Harvard Business School Launching Online Learning Initiativeby
Harvard Business School is quietly developing its first online learning initiative, which it hopes will make HBS the world’s top provider of high quality online business education.
The move has the potential to shake up the nascent online education market and give the elite business school a toehold in the world of MOOCs, or massive open online courses. It’s a high-stakes gamble for HBS, which has one of the world’s best-known—and carefully burnished—educational brands.
John Fernandes, the chief executive of the business school accreditation group Association to Advance Collegiate Schools of Business, called Harvard’s move a “watershed” moment for the century-old business school, which will be adding a third delivery model to the MBA and executive education programs it now offers.
“This is a lot bigger than meets the eye,” Fernandes says. “They’re going to get high visibility with students all over the world. I don’t want to say it’s going to displace face-to-face education, but it’s going to be a big piece of the pie.”
Few details are available, but the effort, known as HBX, has been underway at least since June, when Jana Kierstead, executive director of the Harvard MBA program, was named to head the new initiative, according to her profile at LinkedIn.
Kierstead did not return calls seeking comment, but her profile describes HBX as “a new team dedicated to delivering high quality business education through innovative online products.”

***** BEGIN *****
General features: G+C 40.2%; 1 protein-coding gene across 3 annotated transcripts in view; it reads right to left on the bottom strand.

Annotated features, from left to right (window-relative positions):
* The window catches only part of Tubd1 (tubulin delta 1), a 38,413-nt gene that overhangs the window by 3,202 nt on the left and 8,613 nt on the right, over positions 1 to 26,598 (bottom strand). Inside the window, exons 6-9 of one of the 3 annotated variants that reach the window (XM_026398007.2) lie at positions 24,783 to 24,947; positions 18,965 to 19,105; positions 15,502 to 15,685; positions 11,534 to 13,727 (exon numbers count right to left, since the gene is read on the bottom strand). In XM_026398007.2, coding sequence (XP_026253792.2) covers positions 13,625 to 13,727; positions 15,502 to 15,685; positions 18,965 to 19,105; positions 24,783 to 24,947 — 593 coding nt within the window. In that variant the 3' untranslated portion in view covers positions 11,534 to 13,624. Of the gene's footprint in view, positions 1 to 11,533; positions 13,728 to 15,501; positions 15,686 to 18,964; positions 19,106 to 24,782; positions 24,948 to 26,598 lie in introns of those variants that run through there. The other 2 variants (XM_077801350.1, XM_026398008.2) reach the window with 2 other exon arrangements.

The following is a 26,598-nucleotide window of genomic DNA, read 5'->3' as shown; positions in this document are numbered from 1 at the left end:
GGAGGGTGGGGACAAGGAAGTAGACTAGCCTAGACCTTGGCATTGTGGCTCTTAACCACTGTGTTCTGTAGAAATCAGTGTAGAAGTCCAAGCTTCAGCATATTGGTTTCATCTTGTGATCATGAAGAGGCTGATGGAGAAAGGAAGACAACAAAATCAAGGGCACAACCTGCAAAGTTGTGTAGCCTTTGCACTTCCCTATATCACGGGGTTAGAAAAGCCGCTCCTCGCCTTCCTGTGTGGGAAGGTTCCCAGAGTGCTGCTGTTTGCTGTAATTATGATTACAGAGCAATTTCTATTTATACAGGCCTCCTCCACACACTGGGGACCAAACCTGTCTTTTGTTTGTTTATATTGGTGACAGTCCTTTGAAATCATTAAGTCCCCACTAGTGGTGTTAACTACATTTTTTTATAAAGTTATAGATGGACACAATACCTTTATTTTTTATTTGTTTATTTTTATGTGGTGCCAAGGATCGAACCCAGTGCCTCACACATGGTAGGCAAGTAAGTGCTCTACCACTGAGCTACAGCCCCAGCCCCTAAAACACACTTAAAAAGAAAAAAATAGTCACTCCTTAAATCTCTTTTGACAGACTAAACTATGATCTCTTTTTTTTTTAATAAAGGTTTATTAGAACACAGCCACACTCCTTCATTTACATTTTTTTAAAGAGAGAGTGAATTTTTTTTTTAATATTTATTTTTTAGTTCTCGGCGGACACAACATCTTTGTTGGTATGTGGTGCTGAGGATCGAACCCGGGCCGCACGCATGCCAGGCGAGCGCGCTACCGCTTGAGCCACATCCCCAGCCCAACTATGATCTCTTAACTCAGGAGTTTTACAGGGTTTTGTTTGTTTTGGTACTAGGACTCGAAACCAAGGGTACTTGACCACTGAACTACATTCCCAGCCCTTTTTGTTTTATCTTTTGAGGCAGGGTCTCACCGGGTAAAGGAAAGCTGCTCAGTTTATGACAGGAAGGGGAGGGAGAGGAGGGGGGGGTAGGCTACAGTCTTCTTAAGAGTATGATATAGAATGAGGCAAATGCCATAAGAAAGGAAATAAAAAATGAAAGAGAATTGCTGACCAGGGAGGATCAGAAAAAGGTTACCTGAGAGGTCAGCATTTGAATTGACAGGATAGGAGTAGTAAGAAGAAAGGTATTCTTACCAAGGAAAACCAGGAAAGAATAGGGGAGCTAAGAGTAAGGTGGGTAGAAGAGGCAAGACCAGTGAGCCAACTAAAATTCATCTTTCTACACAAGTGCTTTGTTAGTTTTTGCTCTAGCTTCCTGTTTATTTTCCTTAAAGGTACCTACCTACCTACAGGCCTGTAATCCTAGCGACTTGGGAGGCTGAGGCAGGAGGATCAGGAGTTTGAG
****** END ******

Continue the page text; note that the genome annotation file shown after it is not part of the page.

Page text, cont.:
The courses will likely be offered through edX, the MOOC provider, starting in spring or summer 2014, says Brian Kenny, chief marketing officer for HBS. The university’s offering on edX, known as HarvardX, currently has 17 courses, including five that have already taken place. None are business courses.
Kenny declined to discuss details of the HBX offering—including courses that are planned, any costs entailed, and how the school plans to make money. “We’re developing an online offering, but it’s too early to give details,” he said. “We’re working with HarvardX. HBS’s online offering is definitely something we’re in collaboration with the university on.”
Harvard is advertising for employees to serve the HBX initiative, including a product manager and director of academic content development. The director will oversee content creation, including “interactive elements, multiple choice questions, content scripts, and mini simulations,” according to the ad, and will be responsible for developing a “testing model” that incorporates the use of an external testing partner to measure student comprehension and engagement.
While it’s far too early to know, this suggests that HBS might be planning to offer some kind of credential that could be used to document a student’s successful completion of the course and grasp of the material. Kenny would not comment, but such testing is common in MOOCs. Students taking some of the courses offered by the University of Pennsylvania’s Wharton School on Coursera, for example, can earn a “verified certificate” indicating that they have completed the course. Coursera uses photos, photo ID, and typing pattern recognition software to confirm each student’s identity.
According to Kierstead’s LinkedIn profile, HBX aims to establish “a standard of excellence” in online business education by taking advantage of the business school’s “vast intellectual property, academic pedagogy and faculty talent.”
Harvard’s initiative follows a major push into online business education by Wharton. Last month, Wharton added three courses to its Coursera offering, making its entire first-year MBA curriculum available free. A fourth course in operations management, offered since September, rounds out the first-year curriculum; with five existing MBA electives, it provides much of what on-campus students now pay about $200,000 in tuition and expenses to obtain.